Managing the Customer Experience in an Omnichannel World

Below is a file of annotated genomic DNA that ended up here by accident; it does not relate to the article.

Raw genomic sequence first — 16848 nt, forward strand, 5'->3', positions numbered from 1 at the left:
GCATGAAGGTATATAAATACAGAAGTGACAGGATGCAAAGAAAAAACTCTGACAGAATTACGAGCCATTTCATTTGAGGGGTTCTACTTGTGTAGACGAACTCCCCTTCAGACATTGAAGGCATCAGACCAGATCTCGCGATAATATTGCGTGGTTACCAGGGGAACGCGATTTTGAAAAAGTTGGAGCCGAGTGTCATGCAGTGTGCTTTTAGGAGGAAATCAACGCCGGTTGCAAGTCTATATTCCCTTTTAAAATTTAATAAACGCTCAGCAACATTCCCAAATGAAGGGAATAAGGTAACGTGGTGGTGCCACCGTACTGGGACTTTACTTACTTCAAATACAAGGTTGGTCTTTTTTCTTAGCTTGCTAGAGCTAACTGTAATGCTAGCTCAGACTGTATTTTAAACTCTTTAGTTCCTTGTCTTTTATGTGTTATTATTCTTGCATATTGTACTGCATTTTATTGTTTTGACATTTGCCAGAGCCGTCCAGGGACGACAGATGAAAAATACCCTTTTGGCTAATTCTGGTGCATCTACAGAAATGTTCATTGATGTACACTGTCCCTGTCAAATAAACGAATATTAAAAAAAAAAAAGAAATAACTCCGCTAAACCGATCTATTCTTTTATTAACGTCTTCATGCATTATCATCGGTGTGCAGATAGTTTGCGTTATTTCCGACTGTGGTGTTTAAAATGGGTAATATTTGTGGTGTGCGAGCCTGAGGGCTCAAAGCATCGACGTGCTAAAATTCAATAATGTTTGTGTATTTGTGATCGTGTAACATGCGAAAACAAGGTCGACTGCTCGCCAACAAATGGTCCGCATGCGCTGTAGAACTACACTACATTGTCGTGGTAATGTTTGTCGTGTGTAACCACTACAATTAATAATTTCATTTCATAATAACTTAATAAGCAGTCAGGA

The rapid growth of omnichannel commerce has made delivering superior customer experience critical for business success. Today's consumers fluidly switch between devices, contexts, and touchpoints as they engage with brands. Providing a seamless, consistent journey across channels is imperative for satisfying and retaining customers. However, organizational obstacles, data challenges, and rapidly evolving technologies make omnichannel experience management extremely difficult. In this article, we explore the barriers companies face in managing holistic customer experience. We then outline best practices and enabling technologies to overcome these hurdles. By adopting customer-centric structures, leveraging data, and coordinating contextual interactions, brands can optimize journeys for omnichannel excellence. Barriers to Omnichannel Customer Experience While delivering consistent omnichannel customer experiences is clearly important, significant impediments prevent brands from effectively managing holistic journeys. Major barriers include: Organizational Silos and Poor Data Integration Many brands still have separate teams, technologies, and data for each channel. Most marketing departments are structured around specialties like social media, email, SEO, mobile apps. Customer service, sales, IT, analytics all operate in silos.  These disconnected structures spawn fragmented systems and data. Customer data gets trapped in channel-specific platforms. Journey interactions fall through the cracks. Marketing lacks visibility into sales and service data. Service can't see past marketing exposures or current campaigns.  This makes it impossible to connect the dots across touchpoints and quantify how customer experience drives satisfaction and business results. Lack of shared customer data prevents unified analytics and consistent omnichannel personalization. Success requires a coordinated effort to consolidate data into an integrated foundation. But breaking down stubborn organizational silos remains an immense challenge. Turf wars emerge as power dynamics shift. New metrics may reveal poor performance. People cling to channel-specific tools. True integration is rare. Difficulty Quantifying Impact on Business Outcomes Given fragmented systems and data, it is extremely difficult for brands to accurately evaluate omnichannel customer experience and its impact on key business outcomes. Quantifying the return on experience investments has been the top CX challenge.  Many brands still rely on outdated attribution methods like last-click or first-click. These silo impacts into single channels when journeys increasingly span many touchpoints. Sophisticated analytics are needed to connect journeys with satisfaction, loyalty, and revenue. Observational data shows correlations but not causal impact. Running valid statistical models requires advanced capabilities. Long feedback loops make linking journeys to lagging indicators like revenue tough. Surveys have bias and small samples. Without the ability to quantify journeys' influence on outcomes, brands cannot optimize experience investments or prove CX ROI. But measuring omnichannel customer experience impact remains a persistent struggle. Rapidly Evolving Digital Technologies and Channels Consumer adoption of new mobile apps, personal devices, IoT, and emerging tech continues accelerating. The digital landscape evolves at a dizzying pace. Just as brands master current channels, game-changing innovations disrupt everything. Keeping pace with customer usage and expectations across contexts is an endless race. Adoption trends constantly force brands to play catch-up. Large technology investments carry high switching costs but face quick obsolescence. Falling behind on digital capabilities has become existential. This breakneck speed of change coupled with long development cycles makes it hard for brands to keep customer experience aligned across devices. By the time capabilities launch, consumer behaviors have shifted again. Perpetual disruption hinders omnichannel excellence. In summary, organizational silos, data fragmentation, poor analytics, and rapid digital change have created immense barriers for brands hoping to manage integrated omnichannel customer journeys. Overcoming these hurdles requires fundamental shifts. Journey-Focused Organizational Roles and Culture - Successful brands realign their organizational structure around the customer journey to foster cross-functional collaboration. They create new roles like journey managers who are accountable for specific journeys end-to-end. - Journey managers lead cross-functional teams with members from IT, operations, marketing, sales, service, analytics and more. Together, they map out and optimize high-priority journeys. - Shared key performance indicators (KPIs), incentives, planning processes and governance reinforce the journey-focused culture. Customer experience becomes a shared responsibility across the organization. Unified Customer Data Foundation - Leading brands invest in customer data platforms to create a "single source of truth" by consolidating data from disparate sources into unified customer profiles. - APIs and connectors integrate new real-time data streams from digital channels and IoT. Identity resolution links devices, sessions and interactions to individual people. - This unified data powers analytics and enables the delivery of omnichannel experiences using comprehensive customer context instead of channel-specific silos. Analytics to Understand Friction Points  - Analytics help identify pain points across channels that inhibit customers from achieving their goals and completing journeys successfully. - Voice of the customer, behavioral/interaction data, and operational data are all required to get a holistic view and find root causes. - Dashboards visualize trends and journeys to easily spot areas for improvement. Prioritization is based on potential business impact. Contextual Real-Time Interactions Across Channels - AI and technologies like chatbots enable companies to deliver consistent, contextual interactions across channels in real-time. - Recommendations and offers take into account a customer's current journey status and past history to be situationally relevant. - Context and insights are retained seamlessly through handoffs between human and digital channels. Continuous Improvement Driven by Customer Insights - Leading companies build cultures of rapid experimentation to continuously innovate and improve journeys. - Cross-functional scrum teams quickly build, test and iterate digital experience prototypes based on customer insights. - Tight feedback loops with customers accelerate learning. Features that improve journeys are released frequently. In summary, adopting journey-focused organizational models, unifying data, leveraging analytics, interacting contextually, and rapidly innovating allows brands to understand customers, anticipate needs and optimize experiences across touchpoints. Enabling Technologies There are four key technology categories that act as enablers to make omnichannel customer experience management achievable: Customer Data Platforms - Customer data platforms (CDPs) consolidate customer data from disparate sources into unified customer profiles with a single view of each individual.  - They break down data silos across channels, systems and business units by centralizing data into a single repository. - CDPs ingest both batch and real-time data streams through APIs and connectors. Identity resolution matches data to individuals. - Unified profiles power analytics and personalization while data governance maintains consumer privacy and compliance. Journey Analytics Software - Journey analytics software reveals insights from customer behavior over time across channels. - It connects data across systems to map full journeys and quantify business impact. AI pinpoints friction points inhibiting success. - Visual journey dashboards easily spot trends and areas for improvement. Prioritization is data-driven based on potential ROI. - Analytics democratization enables business teams to self-serve insights and answer questions in minutes without advanced analytics skills.  Journey Orchestration Platforms  - Journey orchestration platforms take actions to optimize experiences in real-time using customer journey context. - They deliver consistent, omnichannel engagements across digital and human channels. Interactions are contextually relevant. - Orchestration retains context and insights across channels enabling seamless handoffs between touchpoints. - Easy-to-use interfaces allow marketers to define triggers, actions and rules to optimize journeys. Flexible IT Architecture - Successful customer experience management requires flexible, cloud-based technology architecture.  - APIs and microservices allow rapid integration of new data sources, channels and applications. - Hybrid and multi-cloud deployments prevent vendor lock-in. Headless CMSs separate content from delivery. - Continuous delivery optimizes deployment speed. Automation increases reliability and scalability. In summary, brands leverage customer data platforms, journey analytics, orchestration and modern architecture to collect data, derive insights, take action and enable quick changes. Combined, these technologies allow brands to manage experiences in an omnichannel environment. Conclusion As omnichannel commerce proliferates, managing holistic customer experience is imperative but extremely difficult. Siloed systems, disjointed data, poor analytics, and lagging consumer expectations create obstacles. However, by adopting unifying structures, technologies, and processes centered around journeys, brands can begin assembling superior omnichannel customer experiences. Though the challenges are immense, the opportunities are greater.